It is unlikely that any romaine lettuce from the Yuma growing region is still available in people's homes, stores, or restaurants due to its 21-day shelf life.
An update from the Centers for Disease Control (CDC) on a multistate outbreak of E. coli shows there has been one death in Arkansas. The four additional deaths were reported from Arkansas, Minnesota and NY.
This is the largest outbreak of its kind since a deadly E.coli outbreak in 2006 that was linked to spinach, CNN reported. On Friday, health officials said they had learned of four more - one in Arkansas, one in NY, and two in Minnesota.
The Shiga toxin-producing bacteria has infected 197 people in 35 states since March, the CDC said in a new statistics report Friday. The warning is no longer in effect as the contaminated lettuce from the Yuma, Arizona, growing region is no longer harvested.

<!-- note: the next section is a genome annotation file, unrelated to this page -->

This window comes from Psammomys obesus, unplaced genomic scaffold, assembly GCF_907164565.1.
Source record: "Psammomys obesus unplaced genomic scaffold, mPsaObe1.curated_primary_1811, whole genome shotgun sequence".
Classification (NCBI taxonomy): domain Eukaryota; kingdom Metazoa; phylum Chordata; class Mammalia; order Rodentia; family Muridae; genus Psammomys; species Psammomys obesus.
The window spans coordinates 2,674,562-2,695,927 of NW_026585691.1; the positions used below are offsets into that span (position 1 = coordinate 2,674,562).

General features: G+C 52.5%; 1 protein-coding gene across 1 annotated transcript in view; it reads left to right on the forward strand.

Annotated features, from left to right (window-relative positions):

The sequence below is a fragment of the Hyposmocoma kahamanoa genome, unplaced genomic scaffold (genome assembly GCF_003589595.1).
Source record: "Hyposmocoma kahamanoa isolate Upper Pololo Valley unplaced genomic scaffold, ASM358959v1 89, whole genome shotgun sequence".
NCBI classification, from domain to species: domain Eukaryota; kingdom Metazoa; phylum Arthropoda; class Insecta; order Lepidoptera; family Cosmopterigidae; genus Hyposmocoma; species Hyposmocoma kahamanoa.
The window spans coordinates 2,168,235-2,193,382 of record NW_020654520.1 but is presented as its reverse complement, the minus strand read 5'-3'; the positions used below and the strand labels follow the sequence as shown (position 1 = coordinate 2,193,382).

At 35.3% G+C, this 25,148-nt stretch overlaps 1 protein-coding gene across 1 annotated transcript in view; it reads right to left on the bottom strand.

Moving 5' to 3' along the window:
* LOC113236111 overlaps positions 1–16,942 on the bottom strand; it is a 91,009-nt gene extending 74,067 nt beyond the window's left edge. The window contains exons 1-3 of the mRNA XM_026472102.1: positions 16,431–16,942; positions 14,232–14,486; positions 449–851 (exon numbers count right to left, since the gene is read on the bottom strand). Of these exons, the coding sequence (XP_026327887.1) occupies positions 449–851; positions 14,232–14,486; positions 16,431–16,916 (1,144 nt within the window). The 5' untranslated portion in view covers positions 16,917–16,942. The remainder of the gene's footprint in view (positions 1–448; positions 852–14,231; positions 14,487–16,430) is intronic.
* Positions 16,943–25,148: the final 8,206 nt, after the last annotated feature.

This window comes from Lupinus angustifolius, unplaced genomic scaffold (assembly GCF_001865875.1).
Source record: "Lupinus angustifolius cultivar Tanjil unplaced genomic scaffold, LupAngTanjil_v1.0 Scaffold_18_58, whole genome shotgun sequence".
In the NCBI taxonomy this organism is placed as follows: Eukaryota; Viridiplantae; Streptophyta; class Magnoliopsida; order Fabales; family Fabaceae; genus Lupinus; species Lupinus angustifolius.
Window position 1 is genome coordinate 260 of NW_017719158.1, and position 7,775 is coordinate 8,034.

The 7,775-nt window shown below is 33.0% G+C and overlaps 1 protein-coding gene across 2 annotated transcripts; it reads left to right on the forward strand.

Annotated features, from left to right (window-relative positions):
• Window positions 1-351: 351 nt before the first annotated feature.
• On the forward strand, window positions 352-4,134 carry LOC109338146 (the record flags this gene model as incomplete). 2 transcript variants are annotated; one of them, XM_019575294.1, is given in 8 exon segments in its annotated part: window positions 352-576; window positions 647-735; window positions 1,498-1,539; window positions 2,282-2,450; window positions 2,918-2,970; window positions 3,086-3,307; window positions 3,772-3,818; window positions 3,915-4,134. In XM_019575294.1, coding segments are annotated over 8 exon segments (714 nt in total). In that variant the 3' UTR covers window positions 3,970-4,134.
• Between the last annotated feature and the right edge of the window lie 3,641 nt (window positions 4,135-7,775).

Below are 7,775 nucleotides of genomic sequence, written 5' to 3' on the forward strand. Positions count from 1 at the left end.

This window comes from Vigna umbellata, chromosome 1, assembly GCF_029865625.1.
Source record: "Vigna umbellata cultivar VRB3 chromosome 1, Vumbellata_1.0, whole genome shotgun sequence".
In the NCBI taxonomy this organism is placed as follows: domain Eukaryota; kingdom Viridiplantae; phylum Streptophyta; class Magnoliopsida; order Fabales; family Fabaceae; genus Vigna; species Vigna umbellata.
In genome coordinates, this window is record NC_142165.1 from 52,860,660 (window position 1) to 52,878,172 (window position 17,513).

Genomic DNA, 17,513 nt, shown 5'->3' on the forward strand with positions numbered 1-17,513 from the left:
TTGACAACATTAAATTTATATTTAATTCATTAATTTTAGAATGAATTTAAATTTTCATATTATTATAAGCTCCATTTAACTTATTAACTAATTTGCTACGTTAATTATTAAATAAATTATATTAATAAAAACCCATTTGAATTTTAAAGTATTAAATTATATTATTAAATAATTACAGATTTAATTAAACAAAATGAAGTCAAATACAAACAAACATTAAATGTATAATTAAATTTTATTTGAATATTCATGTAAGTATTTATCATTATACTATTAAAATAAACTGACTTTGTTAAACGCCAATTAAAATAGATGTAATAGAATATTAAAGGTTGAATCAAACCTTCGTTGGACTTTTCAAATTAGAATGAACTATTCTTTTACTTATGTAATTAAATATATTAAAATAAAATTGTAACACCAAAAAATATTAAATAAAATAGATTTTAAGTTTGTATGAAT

According to the U.S. Food and Drug Administration, the last shipments of romaine lettuce from the Yuma growing region were harvested on April 16, 2018, and the harvest season is over. While almost 90 percent of those who fell ill reported eating romaine lettuce in the week before they were sickened, some told the CDC that they did not personally eat the lettuce but were in close contact with somebody who did.
According to the Mayo Clinic, O157 E.coli symptoms include diarrhea, which could be bloody, as well as abdominal cramping or pain, and in some people, nausea.
Of the total 187 patients for whom information was available, 89 (or 48 per cent) were hospitalised, including 26 who developed a type of kidney failure called hemolytic uremic syndrome.
The disclosure of more deaths followed a federal announcement two weeks ago that the danger had passed.